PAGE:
My new theory is that everyone who lives long enough will at some point go through a period of The Hard. I believe The Hard is necessary. It makes us stronger. It strips away dross.
My theory is based on a recent trip back to New Jersey for a memorial to honor the parents of a friend of mine. His parents had started the Middletown Township Folk Festival, they were well-known and much loved. My friend’s father had passed away in January, his mother in February, and his older brother the preceding December. My friend was in The Hard. I could tell him what his parents had meant to me—and I did—but I couldn’t stop The Hard.
The memorial service was scheduled to be in the park where the Folk Festival had been held. Due to heat the service was moved inside, to a church. People still brought their instruments and sang their songs. It was crowded and the air conditioning strained against the hot and muggy. The music was good. There was a group of us who hadn’t been together since 1974 and we slipped into a side room to talk.
As we caught up on our lives, I was surprised to learn that three of my friends were in The Hard, dealing with the kinds of things that don’t get posted on Facebook:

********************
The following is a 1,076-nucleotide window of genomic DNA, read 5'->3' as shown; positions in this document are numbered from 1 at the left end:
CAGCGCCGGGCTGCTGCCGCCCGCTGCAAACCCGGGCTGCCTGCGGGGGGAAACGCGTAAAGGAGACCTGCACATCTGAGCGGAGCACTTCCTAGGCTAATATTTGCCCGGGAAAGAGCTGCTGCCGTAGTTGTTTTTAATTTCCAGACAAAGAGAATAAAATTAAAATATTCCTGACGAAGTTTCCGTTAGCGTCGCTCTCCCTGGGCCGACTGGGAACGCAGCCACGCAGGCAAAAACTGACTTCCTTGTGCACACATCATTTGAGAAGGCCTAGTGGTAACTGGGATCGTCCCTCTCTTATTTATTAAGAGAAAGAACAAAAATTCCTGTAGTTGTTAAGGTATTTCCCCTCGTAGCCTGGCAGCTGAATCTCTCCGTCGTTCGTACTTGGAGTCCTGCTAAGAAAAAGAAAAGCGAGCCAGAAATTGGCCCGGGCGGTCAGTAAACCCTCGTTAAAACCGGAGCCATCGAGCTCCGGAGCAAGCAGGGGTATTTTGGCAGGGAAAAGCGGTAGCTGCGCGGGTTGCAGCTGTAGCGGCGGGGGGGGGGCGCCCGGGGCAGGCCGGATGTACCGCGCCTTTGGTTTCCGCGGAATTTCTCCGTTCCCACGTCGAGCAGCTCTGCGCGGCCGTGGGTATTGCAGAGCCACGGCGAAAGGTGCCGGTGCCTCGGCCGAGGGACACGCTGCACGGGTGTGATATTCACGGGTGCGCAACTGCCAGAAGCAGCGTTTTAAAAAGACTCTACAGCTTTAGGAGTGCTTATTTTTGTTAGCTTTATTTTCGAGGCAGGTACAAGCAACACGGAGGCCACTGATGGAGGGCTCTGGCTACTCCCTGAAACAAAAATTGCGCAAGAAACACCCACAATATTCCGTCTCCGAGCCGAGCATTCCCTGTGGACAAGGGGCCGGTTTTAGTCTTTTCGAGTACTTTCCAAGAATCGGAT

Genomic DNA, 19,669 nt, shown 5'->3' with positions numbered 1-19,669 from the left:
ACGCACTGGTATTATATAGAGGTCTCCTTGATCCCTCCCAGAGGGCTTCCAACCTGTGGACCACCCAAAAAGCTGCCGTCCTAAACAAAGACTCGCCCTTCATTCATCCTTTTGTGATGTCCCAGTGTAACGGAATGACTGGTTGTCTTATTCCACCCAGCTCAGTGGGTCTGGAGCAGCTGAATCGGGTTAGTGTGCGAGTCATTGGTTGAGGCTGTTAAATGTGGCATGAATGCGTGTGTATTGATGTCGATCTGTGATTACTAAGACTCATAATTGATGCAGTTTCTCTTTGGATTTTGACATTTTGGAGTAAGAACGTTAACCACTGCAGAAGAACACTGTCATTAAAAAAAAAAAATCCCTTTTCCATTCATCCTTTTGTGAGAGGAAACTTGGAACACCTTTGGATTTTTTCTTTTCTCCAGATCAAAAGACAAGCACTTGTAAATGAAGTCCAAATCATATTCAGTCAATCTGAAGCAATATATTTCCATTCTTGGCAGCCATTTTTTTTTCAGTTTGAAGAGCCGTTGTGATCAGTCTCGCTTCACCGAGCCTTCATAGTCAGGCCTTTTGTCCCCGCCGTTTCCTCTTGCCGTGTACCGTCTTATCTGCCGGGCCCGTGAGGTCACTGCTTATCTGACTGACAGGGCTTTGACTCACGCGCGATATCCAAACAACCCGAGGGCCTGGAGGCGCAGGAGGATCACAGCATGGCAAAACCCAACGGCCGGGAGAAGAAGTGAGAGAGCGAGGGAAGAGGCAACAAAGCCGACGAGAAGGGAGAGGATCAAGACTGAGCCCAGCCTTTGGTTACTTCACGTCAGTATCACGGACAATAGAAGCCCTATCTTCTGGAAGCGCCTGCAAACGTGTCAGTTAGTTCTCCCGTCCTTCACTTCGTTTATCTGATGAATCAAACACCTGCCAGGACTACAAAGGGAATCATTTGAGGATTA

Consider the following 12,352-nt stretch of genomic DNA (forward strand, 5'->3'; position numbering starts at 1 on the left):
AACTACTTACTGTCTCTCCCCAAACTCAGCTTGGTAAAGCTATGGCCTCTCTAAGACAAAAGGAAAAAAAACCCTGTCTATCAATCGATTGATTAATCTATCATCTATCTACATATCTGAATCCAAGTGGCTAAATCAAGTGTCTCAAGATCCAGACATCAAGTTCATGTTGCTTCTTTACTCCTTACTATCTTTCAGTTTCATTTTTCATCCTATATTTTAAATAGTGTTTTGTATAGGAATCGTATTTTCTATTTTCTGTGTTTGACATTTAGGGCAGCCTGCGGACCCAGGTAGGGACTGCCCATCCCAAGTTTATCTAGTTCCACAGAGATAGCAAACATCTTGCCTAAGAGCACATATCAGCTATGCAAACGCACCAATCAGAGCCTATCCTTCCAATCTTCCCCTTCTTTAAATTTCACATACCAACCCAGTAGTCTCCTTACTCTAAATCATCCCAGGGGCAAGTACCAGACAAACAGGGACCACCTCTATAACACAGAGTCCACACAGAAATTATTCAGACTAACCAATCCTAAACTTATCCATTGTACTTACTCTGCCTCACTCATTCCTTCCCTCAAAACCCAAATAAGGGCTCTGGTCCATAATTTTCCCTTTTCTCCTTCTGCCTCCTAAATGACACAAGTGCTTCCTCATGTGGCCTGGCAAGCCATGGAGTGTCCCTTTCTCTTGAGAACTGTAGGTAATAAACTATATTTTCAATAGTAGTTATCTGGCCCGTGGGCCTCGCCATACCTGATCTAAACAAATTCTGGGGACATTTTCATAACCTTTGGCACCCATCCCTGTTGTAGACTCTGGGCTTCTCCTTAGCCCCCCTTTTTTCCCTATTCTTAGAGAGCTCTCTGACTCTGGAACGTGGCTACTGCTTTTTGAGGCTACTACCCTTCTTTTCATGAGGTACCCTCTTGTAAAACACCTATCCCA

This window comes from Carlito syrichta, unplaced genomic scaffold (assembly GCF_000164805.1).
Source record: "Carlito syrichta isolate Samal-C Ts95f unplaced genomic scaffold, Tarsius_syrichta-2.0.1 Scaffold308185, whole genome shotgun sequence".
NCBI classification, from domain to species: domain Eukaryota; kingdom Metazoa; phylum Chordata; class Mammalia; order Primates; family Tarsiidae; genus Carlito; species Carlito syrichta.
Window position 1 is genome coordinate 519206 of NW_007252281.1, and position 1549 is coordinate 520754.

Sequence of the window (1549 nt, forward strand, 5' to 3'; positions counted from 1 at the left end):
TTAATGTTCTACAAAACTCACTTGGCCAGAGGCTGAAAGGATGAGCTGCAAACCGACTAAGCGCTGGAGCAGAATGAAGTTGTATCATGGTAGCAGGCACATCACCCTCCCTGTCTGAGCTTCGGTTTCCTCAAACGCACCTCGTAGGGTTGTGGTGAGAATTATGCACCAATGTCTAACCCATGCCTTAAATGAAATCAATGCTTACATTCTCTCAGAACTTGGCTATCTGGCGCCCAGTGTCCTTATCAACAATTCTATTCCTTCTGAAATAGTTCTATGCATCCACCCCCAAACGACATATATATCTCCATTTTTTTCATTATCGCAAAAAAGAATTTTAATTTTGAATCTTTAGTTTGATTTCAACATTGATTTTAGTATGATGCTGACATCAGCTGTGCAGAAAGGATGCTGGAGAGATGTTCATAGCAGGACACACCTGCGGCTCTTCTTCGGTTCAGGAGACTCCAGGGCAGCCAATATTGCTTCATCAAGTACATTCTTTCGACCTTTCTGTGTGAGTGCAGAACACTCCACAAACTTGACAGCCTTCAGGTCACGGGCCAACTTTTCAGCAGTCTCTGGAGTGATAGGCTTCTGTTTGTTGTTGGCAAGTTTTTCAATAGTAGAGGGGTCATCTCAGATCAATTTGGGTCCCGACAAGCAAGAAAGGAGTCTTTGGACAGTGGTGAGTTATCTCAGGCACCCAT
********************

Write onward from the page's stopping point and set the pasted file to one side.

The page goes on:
- A daughter with severe mental illness
- A sister with Alzheimer’s and cancer
- A spine that is crumbling
Two of us were not in The Hard—we had faced our Hard a few years ago. Maybe we were evidence to our friends that it is possible to go through The Hard and come out the other side, yes with loss but also with greater strength. I don’t know. All I know is that when someone is in The Hard, two things help:
- Being listened to
- Being hugged
I listened to my friend who had lost his parents and his big brother. We hugged. We were sweaty and stinky and in that moment, in that hug, there was at least one thing right in the world.
Laura Munson, New York Times best-selling author, leads the Haven Writing retreats. Normally her September retreats sell out by June, but because Laura has a new book coming out, she has been more focused on polishing the book than on marketing the retreats. There are open seats and Laura is offering a discount. More info from Laura is here. A 2017 selfie-video endorsement from me is here.
Chewing the Cud of Good
Today I am thankful for the good work of not-for-profit organizations and in particular, ArtWorks. Downtown Cincinnati has a lot of visible vertical landscape, most commonly the sides of buildings next to parking lots. ArtWorks turns a negative into a positive that creates a more vibrant community.
2 thoughts on “The Hard”
I so agree with these: being listened to and being hugged. Being there is all that is needed. Those of us who know The Hard remember that being is more than enough. Often being has more meaning than doing. Being can also be the hardest thing for someone who hasn’t experienced The Hard yet.
Anna, I agree. It’s very difficult to just be. It’s difficult to sit with someone in The Hard and not offer solutions or stories to distract or whatever we think will help. “Often being has more meaning than doing.” I loved this. Thank you.